From Radio to TV How The Media Talks About Politics
The content of the media influences policy as it influences the importance that people attach to various voting issues. If the media pays close attention to unemployment – they publish materials about its level, how it has grown, about large layoffs in certain companies and how unemployment affects the daily life of the population – people will give more importance to unemployment when voting.
In other models, access to the media is considered if the information it provides influences collective behavior – for example, voting decisions – is a powerful incentive for politicians to take informed interests into account. Therefore, citizens with access to the media can benefit from government programs to varying degrees.
Media content is significant for the same reason.
If the media does not cover certain issues, voters concerned about these issues cannot get the information they need to take appropriate action. Finally, media accessibility and content only matter if citizens are interested in the information.
Information in the media can influence both the current political process and promises during the election campaign. Thus, during the 2001 elections in Thailand, the Tai Rak Tai party promised to provide universal low-cost healthcare through the 30-Bath Gold Card program; in the 2002 Brazilian elections, Luis Inacio Lula da Silva pledged to launch an anti-hunger program.
Promises of this kind fulfill their political purpose only if those who will benefit from such initiatives become aware of them. There is no incentive for politicians to make such promises to the electorate if the mass of poor voters do not have access to the media, or if the media does not cover the promises, since attracting a poor audience hardly increases advertising revenues.
Politicians have far less incentive to pursue post-electoral policies if they do not have access to the media. These voters have less opportunity to assess what is happening and to pay tribute to politicians who are receptive to their needs. In other words, such voters have fewer opportunities to hold politicians accountable for their chosen course.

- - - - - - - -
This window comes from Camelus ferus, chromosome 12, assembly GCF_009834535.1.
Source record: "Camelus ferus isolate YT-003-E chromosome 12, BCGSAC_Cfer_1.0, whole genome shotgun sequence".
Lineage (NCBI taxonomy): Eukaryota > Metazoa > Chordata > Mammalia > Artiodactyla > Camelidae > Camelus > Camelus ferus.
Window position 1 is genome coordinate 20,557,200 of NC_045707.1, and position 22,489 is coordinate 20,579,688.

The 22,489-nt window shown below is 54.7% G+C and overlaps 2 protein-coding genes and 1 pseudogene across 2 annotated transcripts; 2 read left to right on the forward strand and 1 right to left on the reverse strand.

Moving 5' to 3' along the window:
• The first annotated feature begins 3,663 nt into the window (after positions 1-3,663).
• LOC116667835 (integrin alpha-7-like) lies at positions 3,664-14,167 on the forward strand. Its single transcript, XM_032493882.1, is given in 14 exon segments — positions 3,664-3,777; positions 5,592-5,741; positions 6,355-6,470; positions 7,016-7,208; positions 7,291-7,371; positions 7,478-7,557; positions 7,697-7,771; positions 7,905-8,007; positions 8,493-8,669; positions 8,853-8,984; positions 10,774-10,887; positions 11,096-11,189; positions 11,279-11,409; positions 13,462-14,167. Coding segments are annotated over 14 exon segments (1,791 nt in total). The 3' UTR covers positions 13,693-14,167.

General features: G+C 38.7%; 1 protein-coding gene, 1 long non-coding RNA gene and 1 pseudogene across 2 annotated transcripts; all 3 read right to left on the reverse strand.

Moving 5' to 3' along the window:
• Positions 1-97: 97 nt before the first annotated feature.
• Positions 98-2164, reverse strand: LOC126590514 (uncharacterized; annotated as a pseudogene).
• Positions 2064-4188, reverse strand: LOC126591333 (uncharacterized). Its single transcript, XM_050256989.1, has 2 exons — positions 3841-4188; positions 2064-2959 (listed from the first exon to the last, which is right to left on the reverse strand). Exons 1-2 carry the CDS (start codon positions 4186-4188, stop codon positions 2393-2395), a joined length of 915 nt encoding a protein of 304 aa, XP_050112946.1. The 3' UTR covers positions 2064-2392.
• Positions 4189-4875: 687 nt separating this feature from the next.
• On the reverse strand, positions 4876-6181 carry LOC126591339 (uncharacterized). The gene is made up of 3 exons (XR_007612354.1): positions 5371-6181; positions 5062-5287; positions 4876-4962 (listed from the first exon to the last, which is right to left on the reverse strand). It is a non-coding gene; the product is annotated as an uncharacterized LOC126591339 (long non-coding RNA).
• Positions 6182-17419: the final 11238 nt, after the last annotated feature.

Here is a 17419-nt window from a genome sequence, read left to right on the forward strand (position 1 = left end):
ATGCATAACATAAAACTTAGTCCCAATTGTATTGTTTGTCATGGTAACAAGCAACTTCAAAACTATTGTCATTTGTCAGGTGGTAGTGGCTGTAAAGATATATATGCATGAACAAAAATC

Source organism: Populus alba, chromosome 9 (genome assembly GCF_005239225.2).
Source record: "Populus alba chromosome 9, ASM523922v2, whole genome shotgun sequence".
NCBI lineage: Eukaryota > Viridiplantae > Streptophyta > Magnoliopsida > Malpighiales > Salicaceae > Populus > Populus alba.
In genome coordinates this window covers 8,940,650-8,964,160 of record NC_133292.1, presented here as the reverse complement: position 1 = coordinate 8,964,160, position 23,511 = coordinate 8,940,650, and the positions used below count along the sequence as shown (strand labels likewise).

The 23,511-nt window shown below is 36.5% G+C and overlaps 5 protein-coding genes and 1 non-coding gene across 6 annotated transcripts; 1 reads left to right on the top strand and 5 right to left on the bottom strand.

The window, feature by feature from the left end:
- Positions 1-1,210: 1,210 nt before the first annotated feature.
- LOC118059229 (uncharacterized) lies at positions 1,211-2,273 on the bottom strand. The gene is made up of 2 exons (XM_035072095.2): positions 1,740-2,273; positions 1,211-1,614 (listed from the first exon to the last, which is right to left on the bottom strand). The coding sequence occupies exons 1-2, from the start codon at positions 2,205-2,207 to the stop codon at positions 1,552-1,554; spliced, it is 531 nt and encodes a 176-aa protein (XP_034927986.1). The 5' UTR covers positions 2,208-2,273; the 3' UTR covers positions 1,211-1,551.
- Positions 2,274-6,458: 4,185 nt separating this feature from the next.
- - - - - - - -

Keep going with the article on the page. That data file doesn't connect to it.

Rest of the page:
How media accessibility affects politics
Several studies have attempted to assess the political impact of the regular flow of information provided by the media. The question was raised whether the results of the policy depend on the degree of dissemination (accessibility) of the media. The content of the media was taken for granted.
The first example of this type of research is the work of Stromberg (1999, 2004b), who found that in the 1930s. counties in the United States, where radio was widespread, received more unemployment benefits. The conditions for identifying the impact of the media were quite favorable.
Effects of active press coverage of politics
One promising approach to identifying the most likely causal effects is to examine variations in political coverage within a country. However, even within a single country, it is difficult to identify the impact of media coverage on politics, voters and politicians. The interrelationships between media coverage, political awareness, politicians’ actions and political outcomes are complex.
There are many forces at work here that are difficult to control. For example, voters are more familiar with those politicians who frequently appear in the press. However, this suggests not only that publications are reflected in awareness, but also that the media tends to pay attention to better-known politicians.
Impact of publications dedicated to individuals
Finding conclusive evidence is challenging because there will be a correlation between news coverage of natural disasters and relief efforts even in the absence of causation. Major natural disasters are almost always covered in the news, and related policies drive relief along with media attention.
The media coverage encourages the United States to help first and foremost victims of disasters in Europe, not in Africa. Perhaps the similarity between the United States and Europe plays a role in this, which increases the likelihood of providing assistance to Europe without the participation of the media. However, inadequate media coverage exacerbates this trend from watching it on smart iptv, smart tv or which ever one would like to watch with media.